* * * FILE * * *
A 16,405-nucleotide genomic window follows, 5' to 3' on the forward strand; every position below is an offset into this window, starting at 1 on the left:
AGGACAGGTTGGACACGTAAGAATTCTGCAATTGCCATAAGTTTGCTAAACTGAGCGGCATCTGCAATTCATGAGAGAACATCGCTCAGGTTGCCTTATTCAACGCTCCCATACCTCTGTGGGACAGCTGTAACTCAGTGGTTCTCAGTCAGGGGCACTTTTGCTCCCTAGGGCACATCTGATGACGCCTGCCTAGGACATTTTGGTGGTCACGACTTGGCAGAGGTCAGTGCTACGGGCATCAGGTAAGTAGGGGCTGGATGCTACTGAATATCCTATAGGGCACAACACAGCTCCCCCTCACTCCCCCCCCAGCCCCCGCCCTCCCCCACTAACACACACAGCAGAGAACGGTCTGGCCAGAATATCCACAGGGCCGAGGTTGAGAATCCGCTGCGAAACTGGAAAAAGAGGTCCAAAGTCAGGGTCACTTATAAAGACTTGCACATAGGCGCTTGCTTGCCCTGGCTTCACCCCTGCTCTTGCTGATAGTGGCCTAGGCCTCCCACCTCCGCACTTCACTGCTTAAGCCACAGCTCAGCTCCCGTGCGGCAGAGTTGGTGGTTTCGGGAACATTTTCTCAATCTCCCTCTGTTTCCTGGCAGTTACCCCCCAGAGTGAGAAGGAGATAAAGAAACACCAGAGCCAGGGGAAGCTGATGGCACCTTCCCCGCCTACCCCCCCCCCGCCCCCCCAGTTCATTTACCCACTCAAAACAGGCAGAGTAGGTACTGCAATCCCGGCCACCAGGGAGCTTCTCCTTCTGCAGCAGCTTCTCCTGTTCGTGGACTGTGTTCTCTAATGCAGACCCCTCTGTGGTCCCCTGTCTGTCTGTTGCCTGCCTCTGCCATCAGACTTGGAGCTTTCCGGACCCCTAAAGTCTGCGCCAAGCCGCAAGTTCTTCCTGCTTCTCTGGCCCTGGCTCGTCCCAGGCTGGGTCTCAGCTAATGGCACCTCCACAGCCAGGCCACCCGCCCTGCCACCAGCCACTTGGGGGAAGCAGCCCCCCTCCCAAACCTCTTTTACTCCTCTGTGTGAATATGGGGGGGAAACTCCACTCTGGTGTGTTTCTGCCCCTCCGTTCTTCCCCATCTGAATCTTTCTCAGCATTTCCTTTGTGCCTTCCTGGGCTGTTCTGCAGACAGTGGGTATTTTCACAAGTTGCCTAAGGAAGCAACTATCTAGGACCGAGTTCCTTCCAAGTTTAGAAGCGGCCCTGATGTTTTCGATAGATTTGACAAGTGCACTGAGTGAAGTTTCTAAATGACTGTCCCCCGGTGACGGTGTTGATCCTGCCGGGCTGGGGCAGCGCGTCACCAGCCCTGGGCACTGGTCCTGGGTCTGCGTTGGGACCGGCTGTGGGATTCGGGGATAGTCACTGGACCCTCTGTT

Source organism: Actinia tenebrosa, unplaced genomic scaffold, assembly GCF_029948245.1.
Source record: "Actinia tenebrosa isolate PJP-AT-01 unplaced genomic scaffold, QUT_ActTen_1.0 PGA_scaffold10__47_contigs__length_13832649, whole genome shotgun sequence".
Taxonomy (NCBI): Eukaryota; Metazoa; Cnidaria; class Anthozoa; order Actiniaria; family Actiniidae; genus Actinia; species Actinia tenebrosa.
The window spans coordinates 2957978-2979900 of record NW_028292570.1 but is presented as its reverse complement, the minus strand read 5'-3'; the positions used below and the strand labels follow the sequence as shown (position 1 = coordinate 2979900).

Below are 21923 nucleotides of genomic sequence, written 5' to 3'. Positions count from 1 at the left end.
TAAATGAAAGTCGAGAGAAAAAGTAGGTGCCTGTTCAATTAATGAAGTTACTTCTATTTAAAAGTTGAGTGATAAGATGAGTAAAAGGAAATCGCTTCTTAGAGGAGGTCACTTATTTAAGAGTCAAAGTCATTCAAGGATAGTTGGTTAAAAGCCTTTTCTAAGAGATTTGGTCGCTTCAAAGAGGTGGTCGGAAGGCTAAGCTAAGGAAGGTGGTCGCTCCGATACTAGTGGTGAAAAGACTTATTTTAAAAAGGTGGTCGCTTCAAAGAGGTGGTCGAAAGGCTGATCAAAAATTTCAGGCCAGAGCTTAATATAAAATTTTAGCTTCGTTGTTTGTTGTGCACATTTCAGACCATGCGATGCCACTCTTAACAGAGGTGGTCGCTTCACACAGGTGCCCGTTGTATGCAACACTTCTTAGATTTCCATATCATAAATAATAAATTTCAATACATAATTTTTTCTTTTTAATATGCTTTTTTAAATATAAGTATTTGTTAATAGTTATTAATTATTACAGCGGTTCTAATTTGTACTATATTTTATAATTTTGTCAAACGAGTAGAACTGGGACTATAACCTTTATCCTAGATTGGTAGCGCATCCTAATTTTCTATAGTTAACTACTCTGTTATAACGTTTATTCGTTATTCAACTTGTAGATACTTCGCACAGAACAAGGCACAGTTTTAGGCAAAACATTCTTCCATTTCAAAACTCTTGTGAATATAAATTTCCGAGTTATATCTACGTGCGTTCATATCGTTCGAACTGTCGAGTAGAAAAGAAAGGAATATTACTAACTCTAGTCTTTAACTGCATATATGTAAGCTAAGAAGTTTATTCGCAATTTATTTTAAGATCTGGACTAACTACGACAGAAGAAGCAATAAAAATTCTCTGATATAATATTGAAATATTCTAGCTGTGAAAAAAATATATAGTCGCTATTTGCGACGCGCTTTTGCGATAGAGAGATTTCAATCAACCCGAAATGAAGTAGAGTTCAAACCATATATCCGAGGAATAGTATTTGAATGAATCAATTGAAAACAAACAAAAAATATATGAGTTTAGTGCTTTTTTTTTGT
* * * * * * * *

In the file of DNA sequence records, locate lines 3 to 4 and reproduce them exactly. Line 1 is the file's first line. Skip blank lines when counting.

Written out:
Source organism: Actinia tenebrosa, unplaced genomic scaffold, assembly GCF_029948245.1.
Source record: "Actinia tenebrosa isolate PJP-AT-01 unplaced genomic scaffold, QUT_ActTen_1.0 PGA_scaffold10__47_contigs__length_13832649, whole genome shotgun sequence".